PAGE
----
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Youngkin Orders Virginia Agencies To Strengthen Voter Roll Maintenance Ahead Of 2024 Election

‘Transparency and interagency collaboration are essential to ensuring that every eligible Virginian can … vote and know that the list of registered voters is accurate and up to date.’

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Virginia Gov. Glenn Youngkin issued an executive order on Friday requiring state agencies to establish data-sharing protocols for keeping the commonwealth’s voter rolls updated and accurate.

“The interagency exchange of data is a vital component of election administration in the Commonwealth,” Youngkin wrote. “Transparency and interagency collaboration are essential to ensuring that every eligible Virginian can exercise their right to vote and know that the list of registered voters is accurate and up to date.”

Under Executive Order 31, the Virginia State Police and respective Departments of Elections, Health, and Motor Vehicles are required to “update data sharing agreements between those agencies within 90 days” of the order’s effective date that “indicate the applicable state or federal law that permits the sharing of Commonwealth data, the designated contact for each agency, and any other responsibility to ensure the accuracy, reliability, privacy, and efficiency of the data used for list maintenance.” Once updated, these agreements will be reviewed once every year, according to the directive.

The order additionally instructs various state departments to develop a multi-agency “data review work group,” which will analyze and issue guidance on the accuracy and security of data given to and used by the Department of Elections for maintaining the state’s Voter Election Registration Information System. These agencies may also collaborate with “other stakeholders” on the working group if and when “deemed necessary.”

“This effort shall develop comprehensive best practices across agencies and offer recommendations that make necessary and effective changes to the Commonwealth’s list maintenance processes,” the order reads. “The work group shall review and verify the accuracy and source of data inputs provided and ensure all data provided meets applicable state and federal requirements.”

Youngkin further directed the Department of Elections to devise specific data sharing standards “for the source, transmission, and receipt of information” given to each agency that regularly circulates voter roll data. He also instructed the department to adopt data-sharing agreements with other states to “identify duplicate registrations, voters who no longer reside in the Commonwealth, and other persons who are no longer entitled to be registered.”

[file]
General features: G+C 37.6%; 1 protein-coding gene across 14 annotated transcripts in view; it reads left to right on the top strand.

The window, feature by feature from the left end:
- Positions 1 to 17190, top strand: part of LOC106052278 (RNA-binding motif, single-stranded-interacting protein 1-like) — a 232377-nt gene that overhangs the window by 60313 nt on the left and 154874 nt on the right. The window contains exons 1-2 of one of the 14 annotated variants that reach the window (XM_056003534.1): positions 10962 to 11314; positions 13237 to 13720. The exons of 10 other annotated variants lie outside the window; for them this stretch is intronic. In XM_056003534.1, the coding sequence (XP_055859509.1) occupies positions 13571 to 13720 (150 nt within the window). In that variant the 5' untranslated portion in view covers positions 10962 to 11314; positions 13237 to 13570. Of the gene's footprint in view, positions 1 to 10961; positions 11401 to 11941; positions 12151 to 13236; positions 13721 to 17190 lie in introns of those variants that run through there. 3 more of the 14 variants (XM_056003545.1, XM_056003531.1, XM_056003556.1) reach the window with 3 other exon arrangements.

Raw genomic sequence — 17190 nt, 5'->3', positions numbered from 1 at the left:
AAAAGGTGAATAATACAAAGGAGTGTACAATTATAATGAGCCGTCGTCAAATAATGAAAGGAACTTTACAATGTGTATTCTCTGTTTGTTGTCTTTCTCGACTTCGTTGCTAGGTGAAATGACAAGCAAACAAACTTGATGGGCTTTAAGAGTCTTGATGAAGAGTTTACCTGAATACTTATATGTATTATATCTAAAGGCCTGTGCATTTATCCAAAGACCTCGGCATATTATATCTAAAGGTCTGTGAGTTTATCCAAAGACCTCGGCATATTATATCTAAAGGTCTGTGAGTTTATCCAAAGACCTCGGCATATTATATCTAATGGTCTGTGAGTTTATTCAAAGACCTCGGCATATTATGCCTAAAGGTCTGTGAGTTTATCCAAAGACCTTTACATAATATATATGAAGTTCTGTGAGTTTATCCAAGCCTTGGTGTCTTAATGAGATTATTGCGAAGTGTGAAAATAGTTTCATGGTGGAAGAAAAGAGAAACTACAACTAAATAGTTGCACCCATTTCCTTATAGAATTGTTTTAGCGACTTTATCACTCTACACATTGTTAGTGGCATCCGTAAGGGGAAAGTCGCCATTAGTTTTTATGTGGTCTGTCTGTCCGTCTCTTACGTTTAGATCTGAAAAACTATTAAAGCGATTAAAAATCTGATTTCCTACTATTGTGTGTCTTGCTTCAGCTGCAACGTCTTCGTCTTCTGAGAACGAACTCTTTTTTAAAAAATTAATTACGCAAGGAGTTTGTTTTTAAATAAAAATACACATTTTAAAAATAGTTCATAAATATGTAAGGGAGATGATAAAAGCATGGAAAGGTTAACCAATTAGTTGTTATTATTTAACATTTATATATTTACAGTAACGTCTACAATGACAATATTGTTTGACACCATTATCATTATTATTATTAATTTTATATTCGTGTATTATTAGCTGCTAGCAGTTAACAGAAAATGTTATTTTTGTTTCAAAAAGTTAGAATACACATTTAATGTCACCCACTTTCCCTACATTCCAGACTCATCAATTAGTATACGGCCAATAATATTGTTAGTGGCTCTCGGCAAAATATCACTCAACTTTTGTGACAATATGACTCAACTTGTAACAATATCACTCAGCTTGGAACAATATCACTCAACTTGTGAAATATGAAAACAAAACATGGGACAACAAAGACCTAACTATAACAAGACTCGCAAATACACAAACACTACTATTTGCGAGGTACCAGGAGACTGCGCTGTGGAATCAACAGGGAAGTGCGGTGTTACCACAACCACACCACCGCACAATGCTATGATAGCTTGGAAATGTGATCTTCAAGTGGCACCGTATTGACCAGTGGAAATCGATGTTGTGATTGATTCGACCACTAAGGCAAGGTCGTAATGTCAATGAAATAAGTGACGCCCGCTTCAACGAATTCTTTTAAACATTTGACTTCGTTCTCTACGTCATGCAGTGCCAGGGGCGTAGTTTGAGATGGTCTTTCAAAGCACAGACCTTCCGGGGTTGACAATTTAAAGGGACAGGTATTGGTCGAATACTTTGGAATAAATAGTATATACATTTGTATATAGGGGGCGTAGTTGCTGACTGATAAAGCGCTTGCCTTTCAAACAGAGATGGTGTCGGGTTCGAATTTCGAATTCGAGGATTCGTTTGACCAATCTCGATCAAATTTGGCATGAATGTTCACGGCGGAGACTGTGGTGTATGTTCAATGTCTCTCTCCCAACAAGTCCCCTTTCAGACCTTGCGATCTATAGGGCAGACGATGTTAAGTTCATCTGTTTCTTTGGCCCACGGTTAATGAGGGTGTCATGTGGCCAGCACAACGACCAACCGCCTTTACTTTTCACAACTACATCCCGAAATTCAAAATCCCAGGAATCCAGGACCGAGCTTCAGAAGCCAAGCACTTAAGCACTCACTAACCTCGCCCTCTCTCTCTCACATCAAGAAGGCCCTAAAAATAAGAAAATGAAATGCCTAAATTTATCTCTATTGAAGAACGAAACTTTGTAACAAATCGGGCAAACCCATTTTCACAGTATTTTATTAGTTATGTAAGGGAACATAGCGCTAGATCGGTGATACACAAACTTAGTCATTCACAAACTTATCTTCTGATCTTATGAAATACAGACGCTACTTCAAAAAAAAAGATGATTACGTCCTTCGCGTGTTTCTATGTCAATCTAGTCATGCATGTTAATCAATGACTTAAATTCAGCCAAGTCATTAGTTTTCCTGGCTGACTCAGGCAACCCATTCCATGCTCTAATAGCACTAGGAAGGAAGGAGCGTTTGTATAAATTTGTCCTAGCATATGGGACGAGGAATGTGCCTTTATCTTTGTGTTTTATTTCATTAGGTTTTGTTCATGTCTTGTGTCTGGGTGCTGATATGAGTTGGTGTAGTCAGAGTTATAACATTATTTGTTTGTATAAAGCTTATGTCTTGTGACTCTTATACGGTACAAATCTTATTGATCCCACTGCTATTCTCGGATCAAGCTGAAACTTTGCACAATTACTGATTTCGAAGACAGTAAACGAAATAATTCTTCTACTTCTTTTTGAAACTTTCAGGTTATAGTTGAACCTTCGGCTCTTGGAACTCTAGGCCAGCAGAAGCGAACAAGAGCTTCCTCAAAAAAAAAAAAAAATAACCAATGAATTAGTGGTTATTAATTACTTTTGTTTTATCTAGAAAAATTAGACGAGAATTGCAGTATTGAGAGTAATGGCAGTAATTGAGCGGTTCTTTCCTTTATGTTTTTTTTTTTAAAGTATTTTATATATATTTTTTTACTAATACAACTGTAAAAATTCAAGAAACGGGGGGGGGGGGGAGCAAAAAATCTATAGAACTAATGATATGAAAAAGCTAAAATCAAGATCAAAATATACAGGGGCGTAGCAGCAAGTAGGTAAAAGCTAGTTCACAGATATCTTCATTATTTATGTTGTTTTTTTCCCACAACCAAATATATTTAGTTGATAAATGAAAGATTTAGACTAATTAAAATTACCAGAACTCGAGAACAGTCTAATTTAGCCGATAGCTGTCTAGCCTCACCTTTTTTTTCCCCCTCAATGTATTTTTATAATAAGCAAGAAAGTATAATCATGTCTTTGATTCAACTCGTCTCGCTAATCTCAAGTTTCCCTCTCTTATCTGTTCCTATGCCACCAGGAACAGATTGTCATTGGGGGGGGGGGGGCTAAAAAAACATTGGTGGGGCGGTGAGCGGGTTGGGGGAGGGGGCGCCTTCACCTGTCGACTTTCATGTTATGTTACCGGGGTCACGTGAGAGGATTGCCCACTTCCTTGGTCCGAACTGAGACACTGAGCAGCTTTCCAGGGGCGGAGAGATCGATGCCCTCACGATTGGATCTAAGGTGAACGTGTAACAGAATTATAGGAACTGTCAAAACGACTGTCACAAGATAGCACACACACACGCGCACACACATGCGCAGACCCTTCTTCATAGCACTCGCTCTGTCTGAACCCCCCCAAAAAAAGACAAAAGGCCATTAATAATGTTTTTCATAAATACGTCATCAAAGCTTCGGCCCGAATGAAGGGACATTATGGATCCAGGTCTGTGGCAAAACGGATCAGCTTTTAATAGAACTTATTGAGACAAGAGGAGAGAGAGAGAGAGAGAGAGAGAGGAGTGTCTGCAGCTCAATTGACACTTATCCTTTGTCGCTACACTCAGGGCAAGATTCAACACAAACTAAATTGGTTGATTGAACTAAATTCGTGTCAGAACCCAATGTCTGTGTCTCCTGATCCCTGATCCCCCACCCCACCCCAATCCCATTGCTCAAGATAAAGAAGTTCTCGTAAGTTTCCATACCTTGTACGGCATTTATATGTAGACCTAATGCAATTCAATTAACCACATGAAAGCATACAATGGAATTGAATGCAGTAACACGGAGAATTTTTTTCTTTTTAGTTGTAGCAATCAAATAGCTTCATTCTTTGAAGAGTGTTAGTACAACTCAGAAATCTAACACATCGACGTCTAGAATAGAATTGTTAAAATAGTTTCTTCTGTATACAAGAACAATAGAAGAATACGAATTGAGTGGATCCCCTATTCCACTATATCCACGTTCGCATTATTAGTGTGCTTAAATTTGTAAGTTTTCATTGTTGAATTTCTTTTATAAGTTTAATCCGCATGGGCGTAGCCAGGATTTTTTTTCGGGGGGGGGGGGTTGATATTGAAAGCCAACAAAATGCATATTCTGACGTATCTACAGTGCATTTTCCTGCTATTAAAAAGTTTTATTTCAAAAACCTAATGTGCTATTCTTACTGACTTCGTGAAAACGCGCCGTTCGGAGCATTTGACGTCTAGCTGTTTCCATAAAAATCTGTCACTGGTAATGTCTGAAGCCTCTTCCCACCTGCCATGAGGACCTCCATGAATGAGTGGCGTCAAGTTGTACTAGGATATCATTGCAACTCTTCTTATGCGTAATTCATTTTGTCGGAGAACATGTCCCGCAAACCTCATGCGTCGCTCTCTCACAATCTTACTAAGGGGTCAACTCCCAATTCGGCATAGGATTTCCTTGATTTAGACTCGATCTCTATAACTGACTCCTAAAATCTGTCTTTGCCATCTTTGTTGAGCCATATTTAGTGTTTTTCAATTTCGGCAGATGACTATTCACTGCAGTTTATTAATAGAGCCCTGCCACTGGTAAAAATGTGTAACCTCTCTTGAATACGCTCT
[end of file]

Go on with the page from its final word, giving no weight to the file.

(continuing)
A New Era for Virginia Voter Rolls

As noted in the order, the aforementioned directives are aimed at enhancing the accuracy of Virginia’s voter data before the launch of a new statewide voter list maintenance program next year.

The development of the new system comes amid the commonwealth’s departure from the Electronic Registration Information Center (ERIC), a widely used voter-roll management organization founded by Democrat activist David Becker that was “sold to states as a quick and easy way to update their voter rolls.” In actuality, ERIC inflates voter rolls by requiring member states to contact eligible but unregistered residents to register to vote.

In her May 2023 letter to ERIC, Virginia Elections Commissioner Susan Beals informed the organization that the state would no longer participate in the program, citing concerns about the “confidentiality of voter information” and “controversy surrounding the historical sharing of data with outside organizations leveraged for political purposes.” The announcement came weeks after state officials discovered nearly 19,000 dead registrants on Virginia’s voter lists.

Other states to withdraw from the program in recent years over similar concerns include Ohio, Florida, West Virginia, Missouri, Texas, Iowa, Alabama, and Louisiana.

[READ: Report: ERIC Deemed 168,000 Dead Or Relocated Virginians ‘Eligible But Unregistered’ To Vote]

The onslaught of departures from ERIC has prompted an outcry from legacy media, with “journalists” dishonestly labeling the organization’s critics as “conspiracy theorists.” Yet, for all their crocodile tears, these same media hack-tivists routinely ignore the most alarming facts about the Becker-launched group.

In addition to jumpstarting ERIC, Becker is also responsible for founding the Center for Election Innovation and Research (CEIR), which, along with the Center for Tech and Civic Life, received hundreds of millions of dollars from Meta CEO Mark Zuckerberg leading up to the 2020 election. These grants were poured into local election offices throughout the country to push sloppy Democrat-backed voting policies, such as mass mail-in voting and the widespread use of ballot drop boxes. 

Analyses have shown these “Zuckbucks” were heavily skewed toward Democrat municipalities, especially in swing states, effectively making it a giant Democrat get-out-the-vote operation.

As The Federalist previously reported, CEIR enjoys an active relationship with ERIC, which transmits the voter-roll data it receives from states to CEIR. Upon receiving the data, CEIR “then develops targeted mailing lists and sends them back to the states to use for voter registration outreach.” In other words, CEIR — a highly partisan nonprofit with a history of left-wing activism — is creating lists of potential (and likely Democrat) voters for states to register in the lead-up to major elections.

Youngkin vetoed a Democrat bill that attempted to force Virginia to rejoin ERIC earlier this year.


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